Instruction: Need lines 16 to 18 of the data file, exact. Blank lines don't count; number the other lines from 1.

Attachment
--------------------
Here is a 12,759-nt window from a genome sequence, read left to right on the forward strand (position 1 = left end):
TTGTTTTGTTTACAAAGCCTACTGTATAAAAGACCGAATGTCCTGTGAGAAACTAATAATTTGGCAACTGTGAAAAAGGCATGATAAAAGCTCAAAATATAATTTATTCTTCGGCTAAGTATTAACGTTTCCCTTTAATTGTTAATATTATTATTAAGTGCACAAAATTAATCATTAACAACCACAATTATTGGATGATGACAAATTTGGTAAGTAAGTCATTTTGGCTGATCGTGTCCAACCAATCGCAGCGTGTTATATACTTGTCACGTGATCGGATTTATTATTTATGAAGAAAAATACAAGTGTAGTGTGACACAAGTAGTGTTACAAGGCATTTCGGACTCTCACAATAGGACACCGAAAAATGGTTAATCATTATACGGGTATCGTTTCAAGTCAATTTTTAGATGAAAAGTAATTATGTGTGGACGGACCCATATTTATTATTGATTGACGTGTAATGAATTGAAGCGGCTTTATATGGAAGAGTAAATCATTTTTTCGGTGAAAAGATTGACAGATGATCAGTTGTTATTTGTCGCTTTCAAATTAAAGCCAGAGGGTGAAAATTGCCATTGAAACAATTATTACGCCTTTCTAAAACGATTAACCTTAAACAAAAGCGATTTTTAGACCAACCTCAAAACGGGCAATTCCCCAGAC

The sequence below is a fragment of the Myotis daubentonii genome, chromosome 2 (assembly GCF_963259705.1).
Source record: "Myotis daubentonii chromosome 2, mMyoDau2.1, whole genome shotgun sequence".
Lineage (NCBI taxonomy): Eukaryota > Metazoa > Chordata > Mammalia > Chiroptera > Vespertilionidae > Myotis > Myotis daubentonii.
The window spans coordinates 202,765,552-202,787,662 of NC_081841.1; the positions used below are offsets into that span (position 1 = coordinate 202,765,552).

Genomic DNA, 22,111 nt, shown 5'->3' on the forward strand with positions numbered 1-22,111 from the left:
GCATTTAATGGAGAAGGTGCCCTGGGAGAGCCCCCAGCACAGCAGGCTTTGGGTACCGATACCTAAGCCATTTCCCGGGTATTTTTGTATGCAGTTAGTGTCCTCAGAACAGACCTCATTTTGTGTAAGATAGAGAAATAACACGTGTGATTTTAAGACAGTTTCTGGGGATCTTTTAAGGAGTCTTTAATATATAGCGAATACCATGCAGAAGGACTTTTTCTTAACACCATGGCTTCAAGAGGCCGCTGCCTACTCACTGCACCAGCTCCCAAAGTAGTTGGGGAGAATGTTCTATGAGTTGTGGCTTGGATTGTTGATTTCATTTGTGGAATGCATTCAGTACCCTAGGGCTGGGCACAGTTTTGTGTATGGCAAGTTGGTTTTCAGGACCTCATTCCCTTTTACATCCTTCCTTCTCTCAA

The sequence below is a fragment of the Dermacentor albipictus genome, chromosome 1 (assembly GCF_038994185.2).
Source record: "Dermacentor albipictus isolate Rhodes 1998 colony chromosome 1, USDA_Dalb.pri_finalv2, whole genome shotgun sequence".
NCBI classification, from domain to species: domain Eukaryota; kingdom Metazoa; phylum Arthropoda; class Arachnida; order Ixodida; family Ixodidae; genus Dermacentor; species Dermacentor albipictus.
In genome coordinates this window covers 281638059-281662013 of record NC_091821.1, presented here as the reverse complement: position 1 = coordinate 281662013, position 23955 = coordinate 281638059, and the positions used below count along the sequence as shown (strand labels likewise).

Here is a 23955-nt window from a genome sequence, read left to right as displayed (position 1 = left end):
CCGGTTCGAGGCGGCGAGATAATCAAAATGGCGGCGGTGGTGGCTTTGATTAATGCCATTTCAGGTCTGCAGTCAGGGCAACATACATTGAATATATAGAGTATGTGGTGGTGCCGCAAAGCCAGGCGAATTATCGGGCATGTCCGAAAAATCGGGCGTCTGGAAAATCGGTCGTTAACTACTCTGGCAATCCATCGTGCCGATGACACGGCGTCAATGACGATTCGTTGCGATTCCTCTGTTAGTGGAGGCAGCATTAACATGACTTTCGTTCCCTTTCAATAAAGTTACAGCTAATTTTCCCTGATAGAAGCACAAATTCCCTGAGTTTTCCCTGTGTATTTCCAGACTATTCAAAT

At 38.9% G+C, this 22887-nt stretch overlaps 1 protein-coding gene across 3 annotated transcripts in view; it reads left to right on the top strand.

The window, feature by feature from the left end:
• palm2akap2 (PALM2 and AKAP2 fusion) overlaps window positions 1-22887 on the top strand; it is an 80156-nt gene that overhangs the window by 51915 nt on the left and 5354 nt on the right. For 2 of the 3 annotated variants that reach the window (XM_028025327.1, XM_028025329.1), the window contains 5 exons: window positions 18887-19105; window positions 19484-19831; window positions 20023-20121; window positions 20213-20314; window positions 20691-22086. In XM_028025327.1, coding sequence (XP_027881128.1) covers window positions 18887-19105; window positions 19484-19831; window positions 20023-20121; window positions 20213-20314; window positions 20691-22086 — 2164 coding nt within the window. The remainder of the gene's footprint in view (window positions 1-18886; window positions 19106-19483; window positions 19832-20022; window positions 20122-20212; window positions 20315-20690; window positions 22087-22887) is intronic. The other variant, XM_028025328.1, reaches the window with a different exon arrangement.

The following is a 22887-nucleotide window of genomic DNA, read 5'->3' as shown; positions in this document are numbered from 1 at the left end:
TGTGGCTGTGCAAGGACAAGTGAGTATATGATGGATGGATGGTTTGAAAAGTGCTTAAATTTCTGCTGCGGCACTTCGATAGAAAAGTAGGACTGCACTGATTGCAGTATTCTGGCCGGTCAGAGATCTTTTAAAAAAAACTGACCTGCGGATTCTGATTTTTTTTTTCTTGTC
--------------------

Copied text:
The window, feature by feature from the left end:
• palm2akap2 (PALM2 and AKAP2 fusion) overlaps window positions 1-22887 on the top strand; it is an 80156-nt gene that overhangs the window by 51915 nt on the left and 5354 nt on the right. For 2 of the 3 annotated variants that reach the window (XM_028025327.1, XM_028025329.1), the window contains 5 exons: window positions 18887-19105; window positions 19484-19831; window positions 20023-20121; window positions 20213-20314; window positions 20691-22086. In XM_028025327.1, coding sequence (XP_027881128.1) covers window positions 18887-19105; window positions 19484-19831; window positions 20023-20121; window positions 20213-20314; window positions 20691-22086 — 2164 coding nt within the window. The remainder of the gene's footprint in view (window positions 1-18886; window positions 19106-19483; window positions 19832-20022; window positions 20122-20212; window positions 20315-20690; window positions 22087-22887) is intronic. The other variant, XM_028025328.1, reaches the window with a different exon arrangement.

The following is a 22887-nucleotide window of genomic DNA, read 5'->3' as shown; positions in this document are numbered from 1 at the left end: